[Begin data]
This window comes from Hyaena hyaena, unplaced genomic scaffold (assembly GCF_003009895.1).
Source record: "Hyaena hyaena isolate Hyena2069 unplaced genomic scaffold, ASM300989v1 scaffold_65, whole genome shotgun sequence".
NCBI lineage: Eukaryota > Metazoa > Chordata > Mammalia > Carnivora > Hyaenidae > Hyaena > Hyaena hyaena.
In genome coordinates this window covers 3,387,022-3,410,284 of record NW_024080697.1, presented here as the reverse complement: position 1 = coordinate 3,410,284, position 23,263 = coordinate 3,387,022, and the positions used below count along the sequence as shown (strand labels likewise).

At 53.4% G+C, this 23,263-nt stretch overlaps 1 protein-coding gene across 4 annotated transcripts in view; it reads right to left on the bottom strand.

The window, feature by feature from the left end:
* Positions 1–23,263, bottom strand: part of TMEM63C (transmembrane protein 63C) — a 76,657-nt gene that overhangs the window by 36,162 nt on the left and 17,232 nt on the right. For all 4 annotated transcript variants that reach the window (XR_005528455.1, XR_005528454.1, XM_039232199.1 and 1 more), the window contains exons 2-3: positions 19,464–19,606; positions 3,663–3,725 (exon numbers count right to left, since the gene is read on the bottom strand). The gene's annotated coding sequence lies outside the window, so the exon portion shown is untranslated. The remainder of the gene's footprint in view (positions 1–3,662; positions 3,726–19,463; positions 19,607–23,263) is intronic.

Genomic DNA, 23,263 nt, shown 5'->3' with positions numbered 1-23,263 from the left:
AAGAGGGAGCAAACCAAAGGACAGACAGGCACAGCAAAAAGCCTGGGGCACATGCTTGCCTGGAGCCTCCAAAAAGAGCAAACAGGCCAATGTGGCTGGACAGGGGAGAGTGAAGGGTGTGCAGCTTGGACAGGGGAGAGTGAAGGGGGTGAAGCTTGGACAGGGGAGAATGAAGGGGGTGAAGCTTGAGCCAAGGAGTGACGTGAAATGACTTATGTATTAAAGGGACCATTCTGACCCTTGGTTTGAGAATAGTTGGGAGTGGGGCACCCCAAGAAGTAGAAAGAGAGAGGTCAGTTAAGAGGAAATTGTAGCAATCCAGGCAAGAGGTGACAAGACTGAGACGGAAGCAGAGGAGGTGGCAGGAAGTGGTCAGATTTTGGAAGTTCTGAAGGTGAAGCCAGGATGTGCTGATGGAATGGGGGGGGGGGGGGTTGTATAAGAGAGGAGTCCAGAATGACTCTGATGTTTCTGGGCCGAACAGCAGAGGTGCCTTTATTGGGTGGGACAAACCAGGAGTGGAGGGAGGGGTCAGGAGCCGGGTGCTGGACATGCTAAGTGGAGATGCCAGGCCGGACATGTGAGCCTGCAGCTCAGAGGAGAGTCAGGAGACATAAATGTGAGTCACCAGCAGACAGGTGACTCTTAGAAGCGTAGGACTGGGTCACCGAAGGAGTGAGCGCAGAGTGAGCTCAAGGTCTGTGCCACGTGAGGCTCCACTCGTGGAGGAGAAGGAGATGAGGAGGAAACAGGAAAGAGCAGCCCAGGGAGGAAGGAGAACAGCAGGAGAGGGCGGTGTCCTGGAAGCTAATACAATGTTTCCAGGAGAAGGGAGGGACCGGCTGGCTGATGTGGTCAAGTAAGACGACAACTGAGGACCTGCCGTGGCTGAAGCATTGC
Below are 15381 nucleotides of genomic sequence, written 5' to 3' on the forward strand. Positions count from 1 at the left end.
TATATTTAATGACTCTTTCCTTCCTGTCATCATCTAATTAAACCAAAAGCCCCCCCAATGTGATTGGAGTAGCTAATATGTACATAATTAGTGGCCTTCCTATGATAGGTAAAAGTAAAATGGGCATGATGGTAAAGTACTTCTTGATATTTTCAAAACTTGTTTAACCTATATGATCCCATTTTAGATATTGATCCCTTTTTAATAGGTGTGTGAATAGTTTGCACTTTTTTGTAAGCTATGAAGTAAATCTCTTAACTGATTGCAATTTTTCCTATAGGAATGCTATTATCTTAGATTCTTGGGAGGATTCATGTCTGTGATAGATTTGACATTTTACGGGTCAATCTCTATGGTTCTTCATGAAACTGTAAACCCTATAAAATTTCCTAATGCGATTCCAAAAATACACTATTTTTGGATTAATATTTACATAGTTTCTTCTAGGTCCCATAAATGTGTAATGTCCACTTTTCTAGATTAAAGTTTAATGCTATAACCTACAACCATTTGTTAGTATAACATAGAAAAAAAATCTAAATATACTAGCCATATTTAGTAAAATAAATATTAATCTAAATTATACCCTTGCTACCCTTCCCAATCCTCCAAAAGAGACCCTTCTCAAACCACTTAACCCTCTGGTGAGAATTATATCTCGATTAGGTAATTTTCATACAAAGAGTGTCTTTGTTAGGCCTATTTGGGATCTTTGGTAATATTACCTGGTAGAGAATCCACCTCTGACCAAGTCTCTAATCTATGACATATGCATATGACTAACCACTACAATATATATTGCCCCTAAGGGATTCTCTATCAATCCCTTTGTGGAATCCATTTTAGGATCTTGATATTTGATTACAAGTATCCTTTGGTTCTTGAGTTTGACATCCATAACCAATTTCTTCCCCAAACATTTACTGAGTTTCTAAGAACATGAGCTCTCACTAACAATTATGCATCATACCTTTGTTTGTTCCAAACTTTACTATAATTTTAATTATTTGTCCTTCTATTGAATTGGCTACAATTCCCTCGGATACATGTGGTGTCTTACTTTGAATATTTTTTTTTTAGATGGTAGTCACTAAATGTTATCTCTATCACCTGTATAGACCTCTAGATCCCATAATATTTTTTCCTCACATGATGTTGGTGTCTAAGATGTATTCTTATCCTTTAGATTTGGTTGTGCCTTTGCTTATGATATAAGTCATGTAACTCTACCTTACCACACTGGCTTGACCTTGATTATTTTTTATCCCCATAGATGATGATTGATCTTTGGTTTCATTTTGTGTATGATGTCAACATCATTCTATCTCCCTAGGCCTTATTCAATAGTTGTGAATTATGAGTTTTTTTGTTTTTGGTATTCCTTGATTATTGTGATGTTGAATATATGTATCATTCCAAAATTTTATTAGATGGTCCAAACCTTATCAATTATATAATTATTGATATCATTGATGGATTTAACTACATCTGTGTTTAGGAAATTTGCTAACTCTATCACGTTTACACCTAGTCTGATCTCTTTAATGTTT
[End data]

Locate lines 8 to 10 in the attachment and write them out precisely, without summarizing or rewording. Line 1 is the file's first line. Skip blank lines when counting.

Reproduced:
Genomic DNA, 23,263 nt, shown 5'->3' with positions numbered 1-23,263 from the left:
AAGAGGGAGCAAACCAAAGGACAGACAGGCACAGCAAAAAGCCTGGGGCACATGCTTGCCTGGAGCCTCCAAAAAGAGCAAACAGGCCAATGTGGCTGGACAGGGGAGAGTGAAGGGTGTGCAGCTTGGACAGGGGAGAGTGAAGGGGGTGAAGCTTGGACAGGGGAGAATGAAGGGGGTGAAGCTTGAGCCAAGGAGTGACGTGAAATGACTTATGTATTAAAGGGACCATTCTGACCCTTGGTTTGAGAATAGTTGGGAGTGGGGCACCCCAAGAAGTAGAAAGAGAGAGGTCAGTTAAGAGGAAATTGTAGCAATCCAGGCAAGAGGTGACAAGACTGAGACGGAAGCAGAGGAGGTGGCAGGAAGTGGTCAGATTTTGGAAGTTCTGAAGGTGAAGCCAGGATGTGCTGATGGAATGGGGGGGGGGGGGGTTGTATAAGAGAGGAGTCCAGAATGACTCTGATGTTTCTGGGCCGAACAGCAGAGGTGCCTTTATTGGGTGGGACAAACCAGGAGTGGAGGGAGGGGTCAGGAGCCGGGTGCTGGACATGCTAAGTGGAGATGCCAGGCCGGACATGTGAGCCTGCAGCTCAGAGGAGAGTCAGGAGACATAAATGTGAGTCACCAGCAGACAGGTGACTCTTAGAAGCGTAGGACTGGGTCACCGAAGGAGTGAGCGCAGAGTGAGCTCAAGGTCTGTGCCACGTGAGGCTCCACTCGTGGAGGAGAAGGAGATGAGGAGGAAACAGGAAAGAGCAGCCCAGGGAGGAAGGAGAACAGCAGGAGAGGGCGGTGTCCTGGAAGCTAATACAATGTTTCCAGGAGAAGGGAGGGACCGGCTGGCTGATGTGGTCAAGTAAGACGACAACTGAGGACCTGCCGTGGCTGAAGCATTGC
Below are 15381 nucleotides of genomic sequence, written 5' to 3' on the forward strand. Positions count from 1 at the left end.